‘Chalte Chalte’ takes you for a familiar ride

By Bryan Durham - August 27, 2018

‘Chalte Chalte’ takes you for a familiar ride

Kritika Kamra and Jackky Bhagnani in Chalte Chalte from Mitron

In what’s become the norm rather than the exception, we have yet another re-creation, courtesy ‘Remake Raja’ Tanishk Bagchi. Chalte Chalte is the third single off the Mitron OST and has been sung by Atif Aslam.

The song, in case you haven’t a clue in the matter, originally featured in 1972’s Pakeezah. That song, featured lyrics by the legendary Kaifi Azmi and music by Ghulam Mohammed and was sung by Lata Mangeshkar.

Let’s start with the video. By now, you know there’s a food-truck involved and that lead pair Jackky Bhagnani and Kritika Kamra fall for each other over the course of the film on what looks like a road-trip, accompanied by Jackky’s friends. That journey made by the ‘musafir‘ to their ‘manzil‘ is charted in this video.

Tanishk has penned “additional lyrics” for the track and they feel a bit rough around the edges, but get the job done. The music is mellow and the soundscape is contemporary. You’ve got Atif Aslam singing and that’s now become a thing. But what is he doing here that he hasn’t already done in the past? He sings as expected and there’s really nothing new or fresh he brings to the table.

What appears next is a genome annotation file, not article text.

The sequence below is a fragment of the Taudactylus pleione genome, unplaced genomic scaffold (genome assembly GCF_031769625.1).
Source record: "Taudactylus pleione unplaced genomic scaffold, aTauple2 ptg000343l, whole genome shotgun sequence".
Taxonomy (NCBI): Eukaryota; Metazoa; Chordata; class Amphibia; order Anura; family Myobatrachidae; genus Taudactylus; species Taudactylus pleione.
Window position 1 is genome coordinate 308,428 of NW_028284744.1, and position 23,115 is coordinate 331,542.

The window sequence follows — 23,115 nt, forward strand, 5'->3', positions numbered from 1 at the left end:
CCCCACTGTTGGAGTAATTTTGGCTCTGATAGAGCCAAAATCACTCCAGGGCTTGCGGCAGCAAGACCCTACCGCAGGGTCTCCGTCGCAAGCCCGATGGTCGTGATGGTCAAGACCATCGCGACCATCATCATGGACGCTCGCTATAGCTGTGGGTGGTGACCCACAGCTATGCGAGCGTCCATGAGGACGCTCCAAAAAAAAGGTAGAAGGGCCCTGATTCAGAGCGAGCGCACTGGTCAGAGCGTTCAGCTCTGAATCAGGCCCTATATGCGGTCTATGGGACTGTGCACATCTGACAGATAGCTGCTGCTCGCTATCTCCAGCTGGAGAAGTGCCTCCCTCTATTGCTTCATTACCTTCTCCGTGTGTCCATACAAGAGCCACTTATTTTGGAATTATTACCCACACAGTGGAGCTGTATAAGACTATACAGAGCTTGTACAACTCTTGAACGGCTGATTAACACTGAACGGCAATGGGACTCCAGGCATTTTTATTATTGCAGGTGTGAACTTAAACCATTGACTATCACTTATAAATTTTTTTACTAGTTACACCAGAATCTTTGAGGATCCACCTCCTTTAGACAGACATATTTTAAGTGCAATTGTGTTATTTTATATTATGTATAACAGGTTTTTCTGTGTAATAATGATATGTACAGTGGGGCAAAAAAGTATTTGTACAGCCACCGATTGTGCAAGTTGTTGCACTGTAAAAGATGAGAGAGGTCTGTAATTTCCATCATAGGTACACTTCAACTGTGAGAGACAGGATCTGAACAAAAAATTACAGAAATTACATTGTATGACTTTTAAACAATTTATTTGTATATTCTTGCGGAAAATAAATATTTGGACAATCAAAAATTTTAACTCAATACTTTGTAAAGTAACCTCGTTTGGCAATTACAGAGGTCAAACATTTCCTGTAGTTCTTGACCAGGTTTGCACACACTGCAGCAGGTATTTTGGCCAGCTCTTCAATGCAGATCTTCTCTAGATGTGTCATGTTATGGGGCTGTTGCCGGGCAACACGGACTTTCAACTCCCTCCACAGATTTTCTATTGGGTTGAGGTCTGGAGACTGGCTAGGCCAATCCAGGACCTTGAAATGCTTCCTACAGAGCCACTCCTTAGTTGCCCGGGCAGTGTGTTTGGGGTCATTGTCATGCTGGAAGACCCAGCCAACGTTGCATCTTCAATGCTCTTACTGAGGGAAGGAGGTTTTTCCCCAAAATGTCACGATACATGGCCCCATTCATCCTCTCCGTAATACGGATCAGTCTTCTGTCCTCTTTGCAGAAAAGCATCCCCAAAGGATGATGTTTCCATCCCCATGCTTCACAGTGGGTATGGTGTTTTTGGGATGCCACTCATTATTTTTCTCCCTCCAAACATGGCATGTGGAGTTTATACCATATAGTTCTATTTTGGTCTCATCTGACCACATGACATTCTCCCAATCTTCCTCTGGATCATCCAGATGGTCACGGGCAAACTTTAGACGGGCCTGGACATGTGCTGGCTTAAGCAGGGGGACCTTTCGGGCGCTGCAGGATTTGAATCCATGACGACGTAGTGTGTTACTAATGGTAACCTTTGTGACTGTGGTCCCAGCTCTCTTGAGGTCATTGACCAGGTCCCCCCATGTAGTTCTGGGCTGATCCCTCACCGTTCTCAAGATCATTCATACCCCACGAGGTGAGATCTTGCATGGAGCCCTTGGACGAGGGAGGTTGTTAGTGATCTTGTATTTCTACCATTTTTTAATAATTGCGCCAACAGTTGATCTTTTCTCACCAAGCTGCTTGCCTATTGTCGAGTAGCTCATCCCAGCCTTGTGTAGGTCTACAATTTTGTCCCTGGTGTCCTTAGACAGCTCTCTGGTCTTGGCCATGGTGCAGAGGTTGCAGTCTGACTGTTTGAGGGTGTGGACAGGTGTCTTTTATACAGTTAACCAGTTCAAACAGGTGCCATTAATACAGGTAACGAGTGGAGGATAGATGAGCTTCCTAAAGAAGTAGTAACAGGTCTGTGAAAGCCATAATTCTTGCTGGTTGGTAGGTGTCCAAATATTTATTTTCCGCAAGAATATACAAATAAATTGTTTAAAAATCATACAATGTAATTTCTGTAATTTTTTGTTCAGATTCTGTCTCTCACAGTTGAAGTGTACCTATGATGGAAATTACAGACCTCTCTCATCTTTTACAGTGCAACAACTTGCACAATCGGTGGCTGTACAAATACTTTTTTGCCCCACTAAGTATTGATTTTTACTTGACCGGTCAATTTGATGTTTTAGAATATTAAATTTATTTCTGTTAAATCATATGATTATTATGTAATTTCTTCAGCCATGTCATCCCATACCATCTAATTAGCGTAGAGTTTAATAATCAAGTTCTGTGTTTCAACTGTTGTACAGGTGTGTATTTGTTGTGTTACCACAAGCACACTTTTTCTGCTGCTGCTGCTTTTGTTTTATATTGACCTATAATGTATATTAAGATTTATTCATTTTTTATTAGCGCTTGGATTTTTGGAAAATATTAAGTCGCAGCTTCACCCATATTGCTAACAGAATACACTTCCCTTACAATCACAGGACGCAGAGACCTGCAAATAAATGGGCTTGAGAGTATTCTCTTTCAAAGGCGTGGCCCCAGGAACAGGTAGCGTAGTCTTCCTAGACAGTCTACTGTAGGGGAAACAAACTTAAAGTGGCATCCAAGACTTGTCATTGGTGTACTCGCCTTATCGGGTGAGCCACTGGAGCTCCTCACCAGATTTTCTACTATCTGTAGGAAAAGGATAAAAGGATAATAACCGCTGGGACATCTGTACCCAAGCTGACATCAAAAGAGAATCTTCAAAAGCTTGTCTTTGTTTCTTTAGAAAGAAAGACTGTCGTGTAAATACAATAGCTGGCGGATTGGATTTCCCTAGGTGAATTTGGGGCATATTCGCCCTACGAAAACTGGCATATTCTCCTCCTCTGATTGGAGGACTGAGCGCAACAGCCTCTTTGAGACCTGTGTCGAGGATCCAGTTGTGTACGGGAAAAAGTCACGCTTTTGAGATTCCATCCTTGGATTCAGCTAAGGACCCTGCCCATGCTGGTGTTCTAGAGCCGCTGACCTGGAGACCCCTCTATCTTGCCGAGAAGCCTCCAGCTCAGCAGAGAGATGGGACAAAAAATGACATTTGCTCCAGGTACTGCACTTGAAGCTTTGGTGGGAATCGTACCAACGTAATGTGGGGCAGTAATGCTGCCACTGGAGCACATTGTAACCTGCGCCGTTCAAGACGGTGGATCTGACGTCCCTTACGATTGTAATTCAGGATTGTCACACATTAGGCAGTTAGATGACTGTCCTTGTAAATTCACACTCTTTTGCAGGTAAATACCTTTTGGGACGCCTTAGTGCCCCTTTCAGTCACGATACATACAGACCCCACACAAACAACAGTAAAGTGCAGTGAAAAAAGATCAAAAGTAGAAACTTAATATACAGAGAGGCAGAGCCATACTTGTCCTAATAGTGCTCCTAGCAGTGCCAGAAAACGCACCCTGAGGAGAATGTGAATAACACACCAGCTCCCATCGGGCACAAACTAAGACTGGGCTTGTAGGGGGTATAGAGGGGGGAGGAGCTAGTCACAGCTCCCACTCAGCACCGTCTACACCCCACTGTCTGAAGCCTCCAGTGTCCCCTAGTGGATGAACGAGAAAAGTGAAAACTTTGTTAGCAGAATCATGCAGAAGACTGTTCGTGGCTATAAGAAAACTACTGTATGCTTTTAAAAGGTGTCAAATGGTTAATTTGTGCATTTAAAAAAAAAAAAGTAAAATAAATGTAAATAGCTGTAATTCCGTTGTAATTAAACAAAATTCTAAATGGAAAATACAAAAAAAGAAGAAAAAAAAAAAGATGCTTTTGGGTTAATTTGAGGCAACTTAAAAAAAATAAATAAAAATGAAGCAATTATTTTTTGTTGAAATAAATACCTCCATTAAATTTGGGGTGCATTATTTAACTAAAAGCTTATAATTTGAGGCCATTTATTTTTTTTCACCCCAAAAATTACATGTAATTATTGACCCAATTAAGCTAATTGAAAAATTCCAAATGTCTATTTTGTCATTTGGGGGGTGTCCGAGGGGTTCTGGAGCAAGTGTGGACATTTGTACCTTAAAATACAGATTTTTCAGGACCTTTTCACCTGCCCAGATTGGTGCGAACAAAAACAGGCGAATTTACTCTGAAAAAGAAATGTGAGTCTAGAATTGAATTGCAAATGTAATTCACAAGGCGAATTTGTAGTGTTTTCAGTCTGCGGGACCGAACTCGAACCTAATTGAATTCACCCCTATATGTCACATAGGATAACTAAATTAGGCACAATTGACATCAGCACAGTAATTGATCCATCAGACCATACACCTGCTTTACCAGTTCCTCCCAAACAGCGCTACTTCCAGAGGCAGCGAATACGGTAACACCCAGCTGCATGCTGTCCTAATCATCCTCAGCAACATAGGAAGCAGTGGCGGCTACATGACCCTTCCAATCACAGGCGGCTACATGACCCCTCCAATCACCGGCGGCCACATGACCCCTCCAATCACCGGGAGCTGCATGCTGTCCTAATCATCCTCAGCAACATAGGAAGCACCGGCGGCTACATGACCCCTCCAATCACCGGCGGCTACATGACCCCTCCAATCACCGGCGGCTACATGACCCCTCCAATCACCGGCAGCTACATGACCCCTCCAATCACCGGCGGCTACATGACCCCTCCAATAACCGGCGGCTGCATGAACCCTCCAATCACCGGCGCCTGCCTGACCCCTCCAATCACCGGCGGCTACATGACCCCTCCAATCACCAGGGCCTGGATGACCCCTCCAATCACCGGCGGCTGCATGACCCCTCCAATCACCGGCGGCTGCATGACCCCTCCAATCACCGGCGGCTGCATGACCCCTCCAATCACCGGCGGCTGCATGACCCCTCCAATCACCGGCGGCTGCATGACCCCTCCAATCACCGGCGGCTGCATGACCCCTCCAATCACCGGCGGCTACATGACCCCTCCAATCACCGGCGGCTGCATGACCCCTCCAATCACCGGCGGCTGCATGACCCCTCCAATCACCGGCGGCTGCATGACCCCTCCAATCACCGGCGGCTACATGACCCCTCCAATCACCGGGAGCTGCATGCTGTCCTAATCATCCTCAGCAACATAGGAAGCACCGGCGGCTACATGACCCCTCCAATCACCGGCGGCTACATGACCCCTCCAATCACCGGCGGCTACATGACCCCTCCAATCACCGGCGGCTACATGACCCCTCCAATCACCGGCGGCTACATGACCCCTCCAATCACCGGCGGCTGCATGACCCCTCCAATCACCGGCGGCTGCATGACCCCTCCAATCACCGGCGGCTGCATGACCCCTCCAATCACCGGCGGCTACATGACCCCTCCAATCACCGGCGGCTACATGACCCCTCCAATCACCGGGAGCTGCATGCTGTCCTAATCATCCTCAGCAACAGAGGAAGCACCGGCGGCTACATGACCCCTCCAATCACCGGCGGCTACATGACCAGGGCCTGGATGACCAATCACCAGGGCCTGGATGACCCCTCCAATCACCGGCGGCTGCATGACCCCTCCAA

And one can appreciate the effort Tanishk takes in owning his re-creations, going as far as changing as much as of the lyrics and the vibe of the song as much as possible, retaining only the core hook. But the thing about remakes/re-creations is this. You’re always going to compare it with the original. Yes, the mood and the situation for that film was quite different from this one.

The more important point is the intention behind the track. Does it serve its purpose in the film? By all accounts, this one seems to. And that seems to be a progression from the time Bollywood used to just change the pitch and/or tempo of a track, add a few elements in and call it a re-creation.

Times have changed. And as an audience, we seem to like being reminded of forgotten and/or all-time hits. On our own terms or by the tastemakers we’ve come to love.

Our point every time we listen to a song remake (pretty often, going by the number of them Bollywood churns out) is this, too much of anything is never good. Yes, we do like our bhule-bisre geet regurgitated or repackaged every now and then, but try having the same thing, day in and day out and you’ll know why we, as an audience, need to change our listening habits.



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